What is the Legislative Intent Behind a Subsequent Omission of Language in a Statute?

Clients have asked us how to use our legislative history materials in cases where an earlier bill enacts a particular word or phrase but then a subsequent bill makes changes to the statute omitting the earlier phrase.  In other words, what did the Legislature intend when it omitted the earlier enacted language? Short of finding specific discussion in the legislative history research material as to why the language was left out, case law can be useful in understanding legislative intent.  While Legislative Intent Service, Inc. provides an objective service summarizing the historical material provided, an added help to clients can be ... Read More >

How Do California’s Statutes Differ From Other States?

Every state has its own set of laws, regulations, and statutes. A statute refers to an arrangement of laws that is subject-based and permanent. The jurisdiction's legislature has passed it. According to USC Gould, as of right now, California has 29 different statutory codes. California is known to be the most heavily regulated state, but it is also known to have some of the most unique statutes and legislatures. California laws stand out against laws passed in other states for various reasons. The most prominent is that the citizens of California follow a separate constitution from the federal constitution. The California Constitution was ... Read More >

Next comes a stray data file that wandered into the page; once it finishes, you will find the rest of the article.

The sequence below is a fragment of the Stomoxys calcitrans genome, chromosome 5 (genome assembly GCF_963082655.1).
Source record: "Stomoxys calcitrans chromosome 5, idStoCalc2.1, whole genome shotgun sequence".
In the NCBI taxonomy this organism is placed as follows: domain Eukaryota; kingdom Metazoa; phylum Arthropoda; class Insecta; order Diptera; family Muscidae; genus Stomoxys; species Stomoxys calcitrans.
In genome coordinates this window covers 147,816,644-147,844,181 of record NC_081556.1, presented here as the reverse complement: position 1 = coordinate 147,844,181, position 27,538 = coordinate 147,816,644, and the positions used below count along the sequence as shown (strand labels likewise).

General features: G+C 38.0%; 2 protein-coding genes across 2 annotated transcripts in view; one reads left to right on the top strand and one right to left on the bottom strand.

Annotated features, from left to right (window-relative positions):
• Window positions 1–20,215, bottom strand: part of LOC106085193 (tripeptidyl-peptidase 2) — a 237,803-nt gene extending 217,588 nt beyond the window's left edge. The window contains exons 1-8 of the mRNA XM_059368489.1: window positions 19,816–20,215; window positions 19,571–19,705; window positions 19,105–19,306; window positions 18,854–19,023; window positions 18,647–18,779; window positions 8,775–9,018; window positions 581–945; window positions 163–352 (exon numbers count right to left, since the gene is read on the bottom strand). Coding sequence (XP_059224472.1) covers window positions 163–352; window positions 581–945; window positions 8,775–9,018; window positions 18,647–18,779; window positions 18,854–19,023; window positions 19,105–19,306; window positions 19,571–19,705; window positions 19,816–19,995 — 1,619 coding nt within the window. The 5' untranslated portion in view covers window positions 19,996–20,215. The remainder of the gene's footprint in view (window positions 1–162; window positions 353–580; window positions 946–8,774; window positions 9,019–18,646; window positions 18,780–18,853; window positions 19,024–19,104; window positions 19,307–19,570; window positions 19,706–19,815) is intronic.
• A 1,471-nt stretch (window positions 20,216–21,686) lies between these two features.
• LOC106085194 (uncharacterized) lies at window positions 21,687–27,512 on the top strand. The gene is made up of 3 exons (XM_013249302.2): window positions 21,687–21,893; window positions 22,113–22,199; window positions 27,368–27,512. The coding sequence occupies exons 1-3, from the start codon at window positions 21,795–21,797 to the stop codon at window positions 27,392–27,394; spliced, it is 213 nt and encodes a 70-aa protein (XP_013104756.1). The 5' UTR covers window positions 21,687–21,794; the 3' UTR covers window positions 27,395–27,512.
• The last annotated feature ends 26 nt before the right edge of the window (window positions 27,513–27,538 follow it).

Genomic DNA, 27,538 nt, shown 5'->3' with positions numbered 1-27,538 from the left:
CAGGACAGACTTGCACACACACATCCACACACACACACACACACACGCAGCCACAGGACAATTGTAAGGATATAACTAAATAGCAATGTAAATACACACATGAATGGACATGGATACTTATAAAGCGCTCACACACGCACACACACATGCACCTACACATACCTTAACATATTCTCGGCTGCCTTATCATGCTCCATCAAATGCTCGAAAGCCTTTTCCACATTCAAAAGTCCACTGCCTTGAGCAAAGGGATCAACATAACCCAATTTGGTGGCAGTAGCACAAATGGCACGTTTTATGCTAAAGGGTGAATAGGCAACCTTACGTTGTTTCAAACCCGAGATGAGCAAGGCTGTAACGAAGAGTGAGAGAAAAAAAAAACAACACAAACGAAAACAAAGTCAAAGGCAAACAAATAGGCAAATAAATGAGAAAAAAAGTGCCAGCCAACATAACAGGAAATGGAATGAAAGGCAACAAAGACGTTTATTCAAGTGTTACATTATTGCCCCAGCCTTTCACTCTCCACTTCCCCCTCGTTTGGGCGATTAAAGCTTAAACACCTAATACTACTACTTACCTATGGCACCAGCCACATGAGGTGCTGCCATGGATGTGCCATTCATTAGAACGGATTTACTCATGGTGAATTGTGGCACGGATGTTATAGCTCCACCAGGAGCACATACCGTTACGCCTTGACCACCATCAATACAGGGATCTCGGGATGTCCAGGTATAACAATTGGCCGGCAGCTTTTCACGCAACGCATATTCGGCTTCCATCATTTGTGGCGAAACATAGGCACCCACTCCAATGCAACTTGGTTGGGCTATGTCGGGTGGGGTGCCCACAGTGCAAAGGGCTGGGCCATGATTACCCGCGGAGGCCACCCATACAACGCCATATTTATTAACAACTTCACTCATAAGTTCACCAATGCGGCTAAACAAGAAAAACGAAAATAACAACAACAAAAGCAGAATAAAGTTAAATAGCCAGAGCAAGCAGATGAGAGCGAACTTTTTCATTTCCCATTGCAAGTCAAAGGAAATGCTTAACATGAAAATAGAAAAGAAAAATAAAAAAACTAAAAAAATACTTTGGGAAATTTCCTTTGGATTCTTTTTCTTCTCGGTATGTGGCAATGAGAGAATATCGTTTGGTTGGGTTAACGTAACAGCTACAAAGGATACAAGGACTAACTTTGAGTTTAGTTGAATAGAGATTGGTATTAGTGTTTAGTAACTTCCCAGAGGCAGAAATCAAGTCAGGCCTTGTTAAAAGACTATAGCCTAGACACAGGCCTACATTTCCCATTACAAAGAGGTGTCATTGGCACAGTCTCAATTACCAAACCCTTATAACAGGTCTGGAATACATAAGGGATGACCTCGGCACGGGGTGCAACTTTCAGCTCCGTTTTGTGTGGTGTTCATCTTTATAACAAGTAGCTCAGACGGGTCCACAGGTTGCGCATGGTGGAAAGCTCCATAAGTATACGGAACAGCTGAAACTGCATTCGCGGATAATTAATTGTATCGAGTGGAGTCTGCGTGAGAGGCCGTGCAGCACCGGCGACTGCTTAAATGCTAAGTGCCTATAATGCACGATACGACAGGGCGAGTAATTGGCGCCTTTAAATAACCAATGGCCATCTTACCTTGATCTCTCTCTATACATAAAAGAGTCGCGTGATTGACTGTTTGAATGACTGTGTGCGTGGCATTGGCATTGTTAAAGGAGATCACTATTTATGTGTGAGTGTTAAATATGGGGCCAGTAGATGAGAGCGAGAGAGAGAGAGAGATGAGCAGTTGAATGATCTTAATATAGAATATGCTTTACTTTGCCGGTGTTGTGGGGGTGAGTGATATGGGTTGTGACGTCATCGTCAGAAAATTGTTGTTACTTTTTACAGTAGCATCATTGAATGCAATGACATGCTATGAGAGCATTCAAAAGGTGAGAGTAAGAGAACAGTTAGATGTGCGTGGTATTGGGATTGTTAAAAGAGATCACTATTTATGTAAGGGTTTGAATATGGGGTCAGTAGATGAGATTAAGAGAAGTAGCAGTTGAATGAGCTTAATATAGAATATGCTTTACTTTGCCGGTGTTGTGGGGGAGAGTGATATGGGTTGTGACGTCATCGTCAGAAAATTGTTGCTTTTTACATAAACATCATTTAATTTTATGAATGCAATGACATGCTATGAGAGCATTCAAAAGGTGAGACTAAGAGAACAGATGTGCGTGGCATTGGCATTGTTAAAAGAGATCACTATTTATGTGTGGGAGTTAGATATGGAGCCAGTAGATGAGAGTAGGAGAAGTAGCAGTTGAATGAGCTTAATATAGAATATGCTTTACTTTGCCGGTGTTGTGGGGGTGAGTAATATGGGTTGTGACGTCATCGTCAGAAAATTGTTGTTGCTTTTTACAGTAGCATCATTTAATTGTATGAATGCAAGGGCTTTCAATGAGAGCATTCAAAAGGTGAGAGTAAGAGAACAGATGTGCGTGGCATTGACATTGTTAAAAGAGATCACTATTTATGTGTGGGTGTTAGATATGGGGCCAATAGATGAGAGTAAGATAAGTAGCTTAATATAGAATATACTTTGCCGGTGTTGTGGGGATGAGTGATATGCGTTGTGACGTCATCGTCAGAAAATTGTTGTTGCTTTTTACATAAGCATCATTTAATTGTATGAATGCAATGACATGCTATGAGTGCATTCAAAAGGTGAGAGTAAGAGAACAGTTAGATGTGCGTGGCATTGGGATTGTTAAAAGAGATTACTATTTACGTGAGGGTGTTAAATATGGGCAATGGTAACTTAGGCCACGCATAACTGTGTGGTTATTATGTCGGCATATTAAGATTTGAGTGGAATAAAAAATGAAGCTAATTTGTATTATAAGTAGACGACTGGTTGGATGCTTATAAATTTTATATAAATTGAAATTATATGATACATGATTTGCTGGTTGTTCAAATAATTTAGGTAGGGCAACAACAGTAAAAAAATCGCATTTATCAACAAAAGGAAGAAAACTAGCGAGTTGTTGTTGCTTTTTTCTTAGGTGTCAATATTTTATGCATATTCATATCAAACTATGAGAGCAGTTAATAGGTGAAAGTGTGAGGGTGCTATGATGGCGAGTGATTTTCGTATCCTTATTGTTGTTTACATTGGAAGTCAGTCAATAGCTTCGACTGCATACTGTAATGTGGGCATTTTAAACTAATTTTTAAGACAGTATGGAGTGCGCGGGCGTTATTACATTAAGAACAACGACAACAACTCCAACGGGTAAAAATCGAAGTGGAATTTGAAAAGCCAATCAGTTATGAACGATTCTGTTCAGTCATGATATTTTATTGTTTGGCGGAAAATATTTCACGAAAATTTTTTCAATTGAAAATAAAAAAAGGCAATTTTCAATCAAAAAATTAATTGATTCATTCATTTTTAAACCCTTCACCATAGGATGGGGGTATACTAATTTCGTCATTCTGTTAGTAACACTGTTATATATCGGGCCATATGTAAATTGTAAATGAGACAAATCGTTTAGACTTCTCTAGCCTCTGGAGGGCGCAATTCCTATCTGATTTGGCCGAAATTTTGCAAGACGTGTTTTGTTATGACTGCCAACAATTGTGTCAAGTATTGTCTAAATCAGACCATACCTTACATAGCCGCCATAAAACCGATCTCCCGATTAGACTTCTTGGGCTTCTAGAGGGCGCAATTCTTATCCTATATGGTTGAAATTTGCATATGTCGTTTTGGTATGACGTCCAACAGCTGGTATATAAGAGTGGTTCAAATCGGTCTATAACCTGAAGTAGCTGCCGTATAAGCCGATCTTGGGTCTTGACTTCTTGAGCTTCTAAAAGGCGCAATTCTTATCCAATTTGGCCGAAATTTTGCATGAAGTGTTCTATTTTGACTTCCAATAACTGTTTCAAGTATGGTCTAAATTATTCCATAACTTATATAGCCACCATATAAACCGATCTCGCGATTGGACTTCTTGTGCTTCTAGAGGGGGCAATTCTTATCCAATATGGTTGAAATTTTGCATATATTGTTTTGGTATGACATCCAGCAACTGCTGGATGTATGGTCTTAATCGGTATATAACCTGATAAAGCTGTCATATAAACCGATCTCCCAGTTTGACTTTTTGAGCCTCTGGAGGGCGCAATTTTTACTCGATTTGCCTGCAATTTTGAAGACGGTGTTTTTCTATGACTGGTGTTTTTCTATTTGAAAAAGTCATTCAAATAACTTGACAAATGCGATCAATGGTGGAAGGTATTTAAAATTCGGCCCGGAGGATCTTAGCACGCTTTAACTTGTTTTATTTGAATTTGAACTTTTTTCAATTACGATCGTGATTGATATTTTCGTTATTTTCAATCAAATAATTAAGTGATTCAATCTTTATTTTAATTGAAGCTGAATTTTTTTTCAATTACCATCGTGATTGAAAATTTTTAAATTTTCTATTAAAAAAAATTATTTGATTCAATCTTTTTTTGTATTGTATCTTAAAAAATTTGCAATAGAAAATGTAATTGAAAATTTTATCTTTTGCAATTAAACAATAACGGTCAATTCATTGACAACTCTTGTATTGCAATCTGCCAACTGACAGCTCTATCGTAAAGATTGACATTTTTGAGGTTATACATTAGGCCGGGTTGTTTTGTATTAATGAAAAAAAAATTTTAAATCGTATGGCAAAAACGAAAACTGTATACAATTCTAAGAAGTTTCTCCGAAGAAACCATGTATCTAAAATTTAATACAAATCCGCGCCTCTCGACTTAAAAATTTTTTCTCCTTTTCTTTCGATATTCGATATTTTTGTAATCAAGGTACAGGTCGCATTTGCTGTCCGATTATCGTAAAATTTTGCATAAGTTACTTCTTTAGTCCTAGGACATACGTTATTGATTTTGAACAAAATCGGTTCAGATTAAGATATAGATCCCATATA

Understanding the Process of Passing California Legislature

Passing a law anywhere in the world is a mystery to some people, but it's much more straightforward than you may imagine. According to The Washington Post, more than 300 bills are waiting for the Senate to act on them. This article will focus on the California legislative process. Let's learn more about passing laws in this state. 1. The Introduction of a Bill The first part of introducing a new law is the idea that anyone can have, but they need to convince one or several members of the Legislature to pen it down. Afterward, this person will pass the idea to the Legislative Counsel's Office, where they will officially write the bill. The ... Read More >

New California Law Putting More Women on Company Boards

  Under a new state legislation signed by Gov. Jerry Brown, publicly held California corporations must have at least one woman on their board. This California law will be enacted by the end of 2019. And by 2021, those companies with five members must have at least two women and companies with six members or more must have three women board members at the minimum. In his signing letter, Brown wrote, "Given all the special privileges that corporations have enjoyed for so long, it's high time corporate boards include the people who constitute more than half the 'persons' in America." If companies fail to comply with these new state ... Read More >

California Gov. Jerry Brown Signs Historic Green Energy Bill

Like all in states, the California legislature has changed drastically over time. And while there are more than 300 bills regarding federal regulations waiting for Senate review, Gov. Jerry Brown has made history with the new bill he recently signed. The new bill pledges California will use 100% clean electricity by 2045. California already had a goal in place to be using 50% clean energy by 2030 -- but with this new goal, California will have to be using 60% clean energy by 2030 in order to successfully reach 100% by 2045. The California Renewable Portfolio Standard Program, which is the state body responsible for regulating public ... Read More >